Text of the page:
Exaggerated blood pressure response to dynamic exercise despite chronic refractory hypotension: Results of a human case study

Alice Rogan, Gordon McGregor, Charles Weston, Nithya Krishnan, Robert Higgins, Daniel Zehnder, Stephen M S Ting

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2 Citations (Scopus)
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Abstract

BACKGROUND: Chronic refractory hypotension is a rare but significant mortality risk in renal failure patients. Such aberrant physiology usually deems patient unfit for renal transplant surgery. Exercise stimulates the mechano-chemoreceptors in the skeletal muscle thereby modulating the sympathetic effects on blood pressure regulation. The haemodynamic response to dynamic exercise in such patients has not been previously investigated. We present a case with severe chronic hypotension who underwent exercise testing before and after renal transplantation, with marked differences in blood pressure response to exercise.

CASE PRESENTATION: A 40-year old haemodialysis-dependent patient with a 2 year history of refractory hypotension (≤80/50 mmHg) was referred for living donor renal transplantation at our tertiary centre. Each dialysis session was often less than 2 h and 30 min due to symptomatic hypotension. As part of the cardiovascular assessment, she underwent haemodynamic evaluation with cardiopulmonary exercise testing. Blood pressure normalized during unloaded pedalling but was exaggerated at maximal workload whereby it rose from 82/50 mmHg to a peak of 201/120 mmHg. Transthoracic echocardiography, tonometric measure of central vascular compliance and myocardial perfusion scan were normal. She subsequently underwent an antibody-incompatible renal transplantation and was vasopressor reliant for 14 days during the post-operative period. Eight weeks following transplant, resting blood pressure was normal and a physiological exercise-haemodynamic response was observed during a repeat cardiopulmonary exercise testing.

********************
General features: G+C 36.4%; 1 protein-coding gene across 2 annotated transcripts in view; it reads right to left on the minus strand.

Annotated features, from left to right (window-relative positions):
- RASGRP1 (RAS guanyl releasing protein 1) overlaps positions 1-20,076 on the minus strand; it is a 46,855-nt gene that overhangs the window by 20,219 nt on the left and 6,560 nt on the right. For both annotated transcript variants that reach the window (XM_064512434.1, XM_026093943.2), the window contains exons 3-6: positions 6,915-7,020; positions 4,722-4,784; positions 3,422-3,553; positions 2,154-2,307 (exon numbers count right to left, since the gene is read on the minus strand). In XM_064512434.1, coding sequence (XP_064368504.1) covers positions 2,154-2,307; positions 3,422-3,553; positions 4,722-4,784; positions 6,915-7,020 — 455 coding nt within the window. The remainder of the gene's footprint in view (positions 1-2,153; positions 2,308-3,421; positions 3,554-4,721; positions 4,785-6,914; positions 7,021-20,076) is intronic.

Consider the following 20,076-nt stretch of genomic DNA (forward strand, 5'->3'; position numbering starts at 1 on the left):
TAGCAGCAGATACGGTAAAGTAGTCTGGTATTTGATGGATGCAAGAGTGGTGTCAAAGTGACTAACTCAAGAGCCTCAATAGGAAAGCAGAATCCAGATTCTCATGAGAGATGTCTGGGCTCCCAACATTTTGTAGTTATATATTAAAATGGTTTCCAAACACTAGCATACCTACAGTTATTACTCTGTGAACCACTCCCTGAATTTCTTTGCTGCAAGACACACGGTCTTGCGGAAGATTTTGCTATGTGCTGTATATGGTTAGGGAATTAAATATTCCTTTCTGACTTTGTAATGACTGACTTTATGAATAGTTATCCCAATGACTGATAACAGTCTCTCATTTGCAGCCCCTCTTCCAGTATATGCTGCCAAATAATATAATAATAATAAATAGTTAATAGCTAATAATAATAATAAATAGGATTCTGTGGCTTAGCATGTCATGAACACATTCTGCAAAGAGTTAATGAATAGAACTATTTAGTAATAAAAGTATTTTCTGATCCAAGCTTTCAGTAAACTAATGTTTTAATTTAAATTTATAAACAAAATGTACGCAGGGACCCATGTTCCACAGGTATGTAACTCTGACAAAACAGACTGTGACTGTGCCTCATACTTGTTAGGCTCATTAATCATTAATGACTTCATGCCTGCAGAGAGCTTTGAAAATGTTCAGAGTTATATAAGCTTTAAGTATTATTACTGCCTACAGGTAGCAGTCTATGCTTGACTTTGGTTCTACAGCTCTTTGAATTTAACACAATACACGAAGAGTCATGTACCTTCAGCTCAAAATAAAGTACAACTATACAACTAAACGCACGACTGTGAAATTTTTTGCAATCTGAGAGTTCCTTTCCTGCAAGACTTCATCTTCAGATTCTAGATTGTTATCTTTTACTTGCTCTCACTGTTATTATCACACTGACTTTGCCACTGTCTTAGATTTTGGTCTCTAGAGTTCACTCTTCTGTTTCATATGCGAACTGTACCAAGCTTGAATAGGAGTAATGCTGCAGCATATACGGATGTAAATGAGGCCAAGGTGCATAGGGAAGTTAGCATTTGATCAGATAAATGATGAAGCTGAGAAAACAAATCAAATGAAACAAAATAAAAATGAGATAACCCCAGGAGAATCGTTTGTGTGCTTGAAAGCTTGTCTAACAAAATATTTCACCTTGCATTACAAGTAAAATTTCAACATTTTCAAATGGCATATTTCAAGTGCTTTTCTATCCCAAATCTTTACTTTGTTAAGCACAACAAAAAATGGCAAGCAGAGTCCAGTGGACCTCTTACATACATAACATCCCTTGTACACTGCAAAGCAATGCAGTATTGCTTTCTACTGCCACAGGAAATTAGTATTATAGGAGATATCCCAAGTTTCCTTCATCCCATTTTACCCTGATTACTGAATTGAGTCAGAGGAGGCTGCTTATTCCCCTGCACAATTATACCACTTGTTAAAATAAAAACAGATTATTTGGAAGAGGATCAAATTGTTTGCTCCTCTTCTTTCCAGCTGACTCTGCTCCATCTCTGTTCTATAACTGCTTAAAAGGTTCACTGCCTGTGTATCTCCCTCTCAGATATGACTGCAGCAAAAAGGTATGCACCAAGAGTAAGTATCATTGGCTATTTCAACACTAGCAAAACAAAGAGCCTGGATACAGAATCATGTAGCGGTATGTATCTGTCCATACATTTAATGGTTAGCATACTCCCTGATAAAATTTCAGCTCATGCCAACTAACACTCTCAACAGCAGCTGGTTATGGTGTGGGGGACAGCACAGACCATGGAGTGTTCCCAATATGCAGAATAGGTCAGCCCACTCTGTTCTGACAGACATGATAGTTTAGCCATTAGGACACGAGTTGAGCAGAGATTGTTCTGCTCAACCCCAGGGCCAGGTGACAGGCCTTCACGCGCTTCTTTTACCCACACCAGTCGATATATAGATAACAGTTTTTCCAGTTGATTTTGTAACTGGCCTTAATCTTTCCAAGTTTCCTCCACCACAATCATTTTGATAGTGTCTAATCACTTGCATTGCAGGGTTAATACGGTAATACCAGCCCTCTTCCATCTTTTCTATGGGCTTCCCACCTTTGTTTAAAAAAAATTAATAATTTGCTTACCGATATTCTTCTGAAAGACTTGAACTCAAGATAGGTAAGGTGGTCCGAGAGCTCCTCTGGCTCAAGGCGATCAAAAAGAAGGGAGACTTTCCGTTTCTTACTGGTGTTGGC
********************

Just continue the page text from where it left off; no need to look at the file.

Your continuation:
CONCLUSION: This case highlights the potential therapeutic role of unloaded leg cycling exercise during dialysis session to correct chronic hypotension, allowing patients to have greater tolerance to fluid shift. It also adds to existing evidence that sympathetic dysfunction is reversible with renal transplant. Furthermore chronic hypotension with preserved exercise-haemodynamic response and cardiovascular reserve should not preclude these patients from renal transplant surgery.

Original languageEnglish
Article number81
JournalBMC Nephrology
Volume16
Early online date21 May 2015
DOIs
Publication statusPublished - 9 Jun 2015
Externally publishedYes

Keywords

  • Adult
  • Autonomic Nervous System Diseases
  • Blood Pressure
  • Exercise
  • Exercise Test
  • Exercise Therapy
  • Female
  • Fluid Shifts
  • Humans
  • Hypotension
  • Kidney Failure, Chronic
  • Kidney Transplantation
  • Renal Dialysis
  • Treatment Outcome
  • Vascular Resistance
  • Case Reports
  • Journal Article
  • Research Support, Non-U.S. Gov't

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